On Oct. 25, I spoke at the ANA’s Agency-Client Forum
on the topic of “Getting the Best From Your Agency.” It was an ideal opportunity for me to present the 4A’s perspective on the agency search and selection process to the 150 marketers who attended the meeting.
Marketers—rightly—are demanding that their agencies totally understand their needs; that agencies provide deep data, insights, and analytic know-how; and deliver true, quantifiable ROI for their marketing spending.
Whether it’s providing holistic communications strategies that penetrate the already crowded content options of busy, multitasking consumers, or simply creating beautiful, thought-provoking and effective ads, an agency’s role as a marketing-communications partner has evolved over the past few decades—and continues to transform.
For decades it has been customary practice for marketers that are contemplating an agency search to circulate questionnaires and request capabilities, credentials, financial, and other background information from advertising agencies.
Historically, this information tended to flow only in one direction, with agencies submitting information to marketers, while—all too often—very little, if any, operational and relationship information flowed back from the marketer to prospective agencies.
The truth is, this traditional search process is not optimal for either agencies or marketers. Imagine if a social networking site like Facebook or LinkedIn allowed others to see your entire profile, but denied you access to seeing any part of theirs. Not very cool, I’d say… Would you date or marry someone under those circumstances?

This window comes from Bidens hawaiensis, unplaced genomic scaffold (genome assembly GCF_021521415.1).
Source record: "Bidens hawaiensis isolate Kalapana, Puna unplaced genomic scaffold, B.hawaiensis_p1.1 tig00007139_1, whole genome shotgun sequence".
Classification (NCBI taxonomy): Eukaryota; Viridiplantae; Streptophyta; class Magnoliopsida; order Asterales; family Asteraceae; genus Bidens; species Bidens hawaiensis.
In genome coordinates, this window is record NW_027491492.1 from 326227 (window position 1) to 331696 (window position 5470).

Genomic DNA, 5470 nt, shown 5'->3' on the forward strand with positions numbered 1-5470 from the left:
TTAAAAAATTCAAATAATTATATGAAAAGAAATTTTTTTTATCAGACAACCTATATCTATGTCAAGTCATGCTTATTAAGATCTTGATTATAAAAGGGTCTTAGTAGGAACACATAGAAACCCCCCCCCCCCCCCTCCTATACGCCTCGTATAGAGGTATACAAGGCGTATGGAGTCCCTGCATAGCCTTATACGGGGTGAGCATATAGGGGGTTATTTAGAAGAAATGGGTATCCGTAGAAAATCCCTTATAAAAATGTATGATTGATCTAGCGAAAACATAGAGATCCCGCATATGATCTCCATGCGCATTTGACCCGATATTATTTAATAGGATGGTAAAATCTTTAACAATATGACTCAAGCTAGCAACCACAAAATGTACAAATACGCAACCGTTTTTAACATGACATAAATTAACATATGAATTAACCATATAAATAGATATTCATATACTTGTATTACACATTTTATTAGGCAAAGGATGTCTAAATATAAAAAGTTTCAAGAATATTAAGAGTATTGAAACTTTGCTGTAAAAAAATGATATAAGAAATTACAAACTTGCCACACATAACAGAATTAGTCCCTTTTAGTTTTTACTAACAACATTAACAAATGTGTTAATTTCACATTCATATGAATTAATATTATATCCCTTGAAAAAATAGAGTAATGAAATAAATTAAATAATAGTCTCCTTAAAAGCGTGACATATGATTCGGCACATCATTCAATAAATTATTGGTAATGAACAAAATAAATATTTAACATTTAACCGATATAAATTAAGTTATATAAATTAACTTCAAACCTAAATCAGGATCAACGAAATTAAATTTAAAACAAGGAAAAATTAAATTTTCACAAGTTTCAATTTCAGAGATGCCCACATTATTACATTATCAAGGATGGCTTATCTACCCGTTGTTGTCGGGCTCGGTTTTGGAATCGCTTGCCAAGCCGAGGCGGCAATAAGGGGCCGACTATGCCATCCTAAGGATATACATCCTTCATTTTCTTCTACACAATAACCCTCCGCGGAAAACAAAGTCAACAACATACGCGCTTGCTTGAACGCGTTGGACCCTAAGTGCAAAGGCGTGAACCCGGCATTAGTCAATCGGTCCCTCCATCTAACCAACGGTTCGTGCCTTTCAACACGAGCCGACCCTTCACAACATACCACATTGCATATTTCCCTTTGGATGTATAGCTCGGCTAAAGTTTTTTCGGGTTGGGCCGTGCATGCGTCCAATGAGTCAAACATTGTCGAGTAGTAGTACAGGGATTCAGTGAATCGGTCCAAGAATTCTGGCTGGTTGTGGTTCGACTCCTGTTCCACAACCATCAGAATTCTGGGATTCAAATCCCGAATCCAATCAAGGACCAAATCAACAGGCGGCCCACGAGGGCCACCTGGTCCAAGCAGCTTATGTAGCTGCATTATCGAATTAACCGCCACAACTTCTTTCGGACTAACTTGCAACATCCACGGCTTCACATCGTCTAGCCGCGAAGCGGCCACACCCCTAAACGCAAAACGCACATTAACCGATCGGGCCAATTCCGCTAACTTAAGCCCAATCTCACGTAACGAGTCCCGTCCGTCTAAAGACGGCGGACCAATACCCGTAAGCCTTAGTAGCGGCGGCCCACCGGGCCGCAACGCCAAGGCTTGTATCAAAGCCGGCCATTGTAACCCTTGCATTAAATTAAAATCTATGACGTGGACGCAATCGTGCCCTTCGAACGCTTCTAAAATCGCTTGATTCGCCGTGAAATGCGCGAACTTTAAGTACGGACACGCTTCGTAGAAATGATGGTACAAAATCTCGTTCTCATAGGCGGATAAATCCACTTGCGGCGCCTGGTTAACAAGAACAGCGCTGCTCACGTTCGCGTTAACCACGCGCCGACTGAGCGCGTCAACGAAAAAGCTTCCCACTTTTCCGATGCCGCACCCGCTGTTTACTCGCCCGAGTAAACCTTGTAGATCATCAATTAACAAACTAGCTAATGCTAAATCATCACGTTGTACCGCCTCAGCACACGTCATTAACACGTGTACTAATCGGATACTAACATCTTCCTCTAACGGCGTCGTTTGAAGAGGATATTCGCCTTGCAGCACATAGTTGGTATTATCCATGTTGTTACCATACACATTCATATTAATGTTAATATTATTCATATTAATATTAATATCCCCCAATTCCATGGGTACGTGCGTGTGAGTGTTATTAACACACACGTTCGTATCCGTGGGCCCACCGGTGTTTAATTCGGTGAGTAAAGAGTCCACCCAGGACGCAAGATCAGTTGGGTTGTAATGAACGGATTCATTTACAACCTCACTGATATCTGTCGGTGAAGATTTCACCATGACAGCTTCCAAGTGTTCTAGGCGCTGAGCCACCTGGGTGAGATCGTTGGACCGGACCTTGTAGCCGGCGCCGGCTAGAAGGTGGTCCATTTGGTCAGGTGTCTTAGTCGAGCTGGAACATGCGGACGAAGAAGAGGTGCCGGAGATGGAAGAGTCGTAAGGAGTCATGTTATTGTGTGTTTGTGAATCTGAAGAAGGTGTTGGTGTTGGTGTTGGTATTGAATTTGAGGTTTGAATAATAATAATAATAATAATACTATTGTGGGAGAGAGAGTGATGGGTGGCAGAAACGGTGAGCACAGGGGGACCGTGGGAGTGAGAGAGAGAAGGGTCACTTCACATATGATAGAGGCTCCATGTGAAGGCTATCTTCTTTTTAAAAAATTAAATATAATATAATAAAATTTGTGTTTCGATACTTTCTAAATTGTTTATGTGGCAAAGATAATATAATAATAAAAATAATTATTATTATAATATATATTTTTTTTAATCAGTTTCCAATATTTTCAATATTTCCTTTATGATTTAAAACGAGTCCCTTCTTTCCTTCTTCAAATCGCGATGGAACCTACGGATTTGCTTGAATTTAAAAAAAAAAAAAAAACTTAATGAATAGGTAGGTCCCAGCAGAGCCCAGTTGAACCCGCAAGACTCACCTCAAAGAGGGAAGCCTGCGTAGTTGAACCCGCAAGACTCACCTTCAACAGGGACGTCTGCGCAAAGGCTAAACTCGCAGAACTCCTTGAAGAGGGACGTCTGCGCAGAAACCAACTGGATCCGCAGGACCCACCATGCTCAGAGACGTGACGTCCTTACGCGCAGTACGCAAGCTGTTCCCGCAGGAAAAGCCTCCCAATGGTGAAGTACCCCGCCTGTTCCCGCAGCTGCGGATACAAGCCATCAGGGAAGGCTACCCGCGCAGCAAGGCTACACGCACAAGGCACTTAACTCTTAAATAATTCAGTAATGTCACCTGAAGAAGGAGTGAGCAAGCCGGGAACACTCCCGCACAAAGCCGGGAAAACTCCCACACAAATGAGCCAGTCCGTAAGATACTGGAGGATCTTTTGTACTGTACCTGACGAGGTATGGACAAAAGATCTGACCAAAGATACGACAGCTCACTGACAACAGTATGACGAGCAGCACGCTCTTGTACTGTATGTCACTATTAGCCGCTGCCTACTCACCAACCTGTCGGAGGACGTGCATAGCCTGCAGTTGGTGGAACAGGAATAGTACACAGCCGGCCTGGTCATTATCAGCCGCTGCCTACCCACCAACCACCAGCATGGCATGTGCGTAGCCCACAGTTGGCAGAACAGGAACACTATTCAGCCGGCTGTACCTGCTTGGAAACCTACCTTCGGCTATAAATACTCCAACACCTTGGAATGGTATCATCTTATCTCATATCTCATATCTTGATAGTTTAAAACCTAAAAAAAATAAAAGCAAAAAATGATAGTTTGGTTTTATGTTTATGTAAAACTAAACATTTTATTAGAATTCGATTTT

So, rather than a one-way exchange of critical information, a better, more mutually beneficial approach to agency search and selection is to establish a dialogue up front that’s geared toward helping marketers and agencies discuss business goals, marketing objectives and service expectations.
The process also should foster a two-way assessment of capabilities, compatibility and economic expectations.
This courtship—and indeed, the agency selection process is just that—benefits all parties immeasurably when the dialogue is honest, robust and fair, from the very beginning.
What the search process should not be is a mechanism for marketers to generate a bank of ideas and materials from agencies participating in the search process. Which again, isn’t very cool.
I believe that the client-agency dialogue process is a critical—and transparent—first step to align business interests between marketers and agencies.
In fact, it’s the 4A’s recommended best practice and a cornerstone of our “Standardized Marketer New Business Questionnaire,” which is available as part of our “New Business Toolkit”
in the Agency Search Information Center on our Web site.